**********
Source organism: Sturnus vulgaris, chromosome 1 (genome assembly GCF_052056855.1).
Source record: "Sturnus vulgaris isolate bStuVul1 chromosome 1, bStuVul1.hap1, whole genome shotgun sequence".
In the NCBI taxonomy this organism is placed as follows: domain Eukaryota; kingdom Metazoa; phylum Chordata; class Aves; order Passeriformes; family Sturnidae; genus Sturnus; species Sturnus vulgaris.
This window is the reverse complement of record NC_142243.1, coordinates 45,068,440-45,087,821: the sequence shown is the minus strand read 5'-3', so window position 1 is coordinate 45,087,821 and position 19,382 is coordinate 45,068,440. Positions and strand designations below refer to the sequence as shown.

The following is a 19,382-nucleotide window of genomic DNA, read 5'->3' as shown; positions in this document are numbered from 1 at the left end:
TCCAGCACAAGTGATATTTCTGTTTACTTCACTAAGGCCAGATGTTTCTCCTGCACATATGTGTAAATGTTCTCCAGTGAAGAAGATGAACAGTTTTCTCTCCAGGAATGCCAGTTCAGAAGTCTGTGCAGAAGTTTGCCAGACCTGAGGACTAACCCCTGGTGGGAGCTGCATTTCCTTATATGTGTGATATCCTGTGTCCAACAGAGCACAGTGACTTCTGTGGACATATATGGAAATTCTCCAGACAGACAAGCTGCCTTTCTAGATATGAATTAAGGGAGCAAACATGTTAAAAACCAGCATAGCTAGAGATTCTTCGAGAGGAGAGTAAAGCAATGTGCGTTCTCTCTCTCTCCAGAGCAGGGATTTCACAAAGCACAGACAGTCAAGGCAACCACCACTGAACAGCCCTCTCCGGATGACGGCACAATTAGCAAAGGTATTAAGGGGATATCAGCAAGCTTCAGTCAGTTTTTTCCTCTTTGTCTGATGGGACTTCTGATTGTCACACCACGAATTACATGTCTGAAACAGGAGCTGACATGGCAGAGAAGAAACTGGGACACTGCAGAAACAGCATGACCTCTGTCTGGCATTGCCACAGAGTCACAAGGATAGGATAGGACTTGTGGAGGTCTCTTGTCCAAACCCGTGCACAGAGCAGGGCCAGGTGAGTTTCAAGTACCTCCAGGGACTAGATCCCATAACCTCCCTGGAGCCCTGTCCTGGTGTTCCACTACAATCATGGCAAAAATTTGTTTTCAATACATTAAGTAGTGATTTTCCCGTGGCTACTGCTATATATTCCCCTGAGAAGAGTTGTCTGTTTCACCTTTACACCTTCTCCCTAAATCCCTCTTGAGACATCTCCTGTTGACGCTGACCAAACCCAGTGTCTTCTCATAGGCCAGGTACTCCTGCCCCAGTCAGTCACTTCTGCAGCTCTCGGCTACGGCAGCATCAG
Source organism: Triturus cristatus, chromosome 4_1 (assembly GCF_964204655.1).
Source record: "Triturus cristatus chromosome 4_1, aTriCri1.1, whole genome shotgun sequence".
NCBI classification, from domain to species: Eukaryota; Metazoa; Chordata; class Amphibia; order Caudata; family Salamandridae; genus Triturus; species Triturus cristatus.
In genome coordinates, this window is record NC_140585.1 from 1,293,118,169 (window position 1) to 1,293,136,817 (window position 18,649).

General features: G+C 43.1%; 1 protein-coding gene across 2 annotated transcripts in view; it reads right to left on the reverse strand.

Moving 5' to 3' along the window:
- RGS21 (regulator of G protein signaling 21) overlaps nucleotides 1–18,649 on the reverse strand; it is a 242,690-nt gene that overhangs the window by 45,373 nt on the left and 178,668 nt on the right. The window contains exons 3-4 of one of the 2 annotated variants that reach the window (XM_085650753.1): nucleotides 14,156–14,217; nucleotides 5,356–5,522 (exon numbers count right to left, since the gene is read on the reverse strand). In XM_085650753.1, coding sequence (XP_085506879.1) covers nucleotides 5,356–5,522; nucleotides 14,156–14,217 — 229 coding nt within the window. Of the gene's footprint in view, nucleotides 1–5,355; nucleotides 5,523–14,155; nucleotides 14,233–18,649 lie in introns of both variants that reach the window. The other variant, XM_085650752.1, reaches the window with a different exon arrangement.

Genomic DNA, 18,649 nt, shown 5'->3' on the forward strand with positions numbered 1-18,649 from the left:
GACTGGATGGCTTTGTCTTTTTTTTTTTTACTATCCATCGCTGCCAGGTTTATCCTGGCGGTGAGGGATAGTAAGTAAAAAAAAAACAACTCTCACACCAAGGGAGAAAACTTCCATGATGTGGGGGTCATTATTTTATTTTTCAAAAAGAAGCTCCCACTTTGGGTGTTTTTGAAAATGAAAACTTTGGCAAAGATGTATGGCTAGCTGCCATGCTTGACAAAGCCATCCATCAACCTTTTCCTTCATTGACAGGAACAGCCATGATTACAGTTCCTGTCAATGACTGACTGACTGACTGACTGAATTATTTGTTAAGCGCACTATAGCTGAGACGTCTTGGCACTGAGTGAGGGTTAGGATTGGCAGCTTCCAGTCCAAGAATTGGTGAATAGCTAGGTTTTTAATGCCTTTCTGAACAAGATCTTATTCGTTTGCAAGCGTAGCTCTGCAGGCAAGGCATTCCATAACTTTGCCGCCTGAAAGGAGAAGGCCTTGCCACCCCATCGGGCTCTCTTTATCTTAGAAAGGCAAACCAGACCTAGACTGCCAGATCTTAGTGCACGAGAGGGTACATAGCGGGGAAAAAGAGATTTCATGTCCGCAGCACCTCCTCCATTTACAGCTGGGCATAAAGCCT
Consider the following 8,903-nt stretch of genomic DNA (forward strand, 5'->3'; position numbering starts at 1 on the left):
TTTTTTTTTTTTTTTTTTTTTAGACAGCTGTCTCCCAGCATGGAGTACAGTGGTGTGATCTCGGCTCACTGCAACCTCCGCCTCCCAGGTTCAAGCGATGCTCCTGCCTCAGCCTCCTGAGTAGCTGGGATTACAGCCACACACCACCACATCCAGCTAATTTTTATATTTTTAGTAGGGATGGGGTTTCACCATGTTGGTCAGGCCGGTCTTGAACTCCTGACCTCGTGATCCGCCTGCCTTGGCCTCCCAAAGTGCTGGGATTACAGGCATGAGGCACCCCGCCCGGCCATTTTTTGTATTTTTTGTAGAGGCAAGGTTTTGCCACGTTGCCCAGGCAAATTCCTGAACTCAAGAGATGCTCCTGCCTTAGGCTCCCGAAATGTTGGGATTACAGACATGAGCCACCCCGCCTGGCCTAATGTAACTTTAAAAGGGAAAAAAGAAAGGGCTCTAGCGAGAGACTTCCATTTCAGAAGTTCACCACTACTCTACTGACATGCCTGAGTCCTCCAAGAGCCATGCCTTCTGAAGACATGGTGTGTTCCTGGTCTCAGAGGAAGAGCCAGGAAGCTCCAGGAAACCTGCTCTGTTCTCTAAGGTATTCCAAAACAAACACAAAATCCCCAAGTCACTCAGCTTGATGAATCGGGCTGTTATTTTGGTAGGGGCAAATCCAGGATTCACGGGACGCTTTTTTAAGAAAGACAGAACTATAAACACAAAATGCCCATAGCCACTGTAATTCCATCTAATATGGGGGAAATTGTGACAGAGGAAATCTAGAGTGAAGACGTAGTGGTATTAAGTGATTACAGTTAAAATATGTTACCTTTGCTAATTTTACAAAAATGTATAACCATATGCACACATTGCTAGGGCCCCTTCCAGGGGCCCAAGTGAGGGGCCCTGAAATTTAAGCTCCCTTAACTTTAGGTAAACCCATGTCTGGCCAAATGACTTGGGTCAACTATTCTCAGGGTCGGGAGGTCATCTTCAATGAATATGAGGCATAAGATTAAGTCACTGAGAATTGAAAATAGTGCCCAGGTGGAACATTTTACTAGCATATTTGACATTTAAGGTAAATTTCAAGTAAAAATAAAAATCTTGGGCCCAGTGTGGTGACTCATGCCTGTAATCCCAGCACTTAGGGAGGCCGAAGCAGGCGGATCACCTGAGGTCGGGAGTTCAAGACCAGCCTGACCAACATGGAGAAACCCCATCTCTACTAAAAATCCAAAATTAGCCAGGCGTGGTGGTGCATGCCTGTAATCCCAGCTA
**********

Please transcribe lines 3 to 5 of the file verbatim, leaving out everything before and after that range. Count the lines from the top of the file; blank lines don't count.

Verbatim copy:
In the NCBI taxonomy this organism is placed as follows: domain Eukaryota; kingdom Metazoa; phylum Chordata; class Aves; order Passeriformes; family Sturnidae; genus Sturnus; species Sturnus vulgaris.
This window is the reverse complement of record NC_142243.1, coordinates 45,068,440-45,087,821: the sequence shown is the minus strand read 5'-3', so window position 1 is coordinate 45,087,821 and position 19,382 is coordinate 45,068,440. Positions and strand designations below refer to the sequence as shown.

The following is a 19,382-nucleotide window of genomic DNA, read 5'->3' as shown; positions in this document are numbered from 1 at the left end: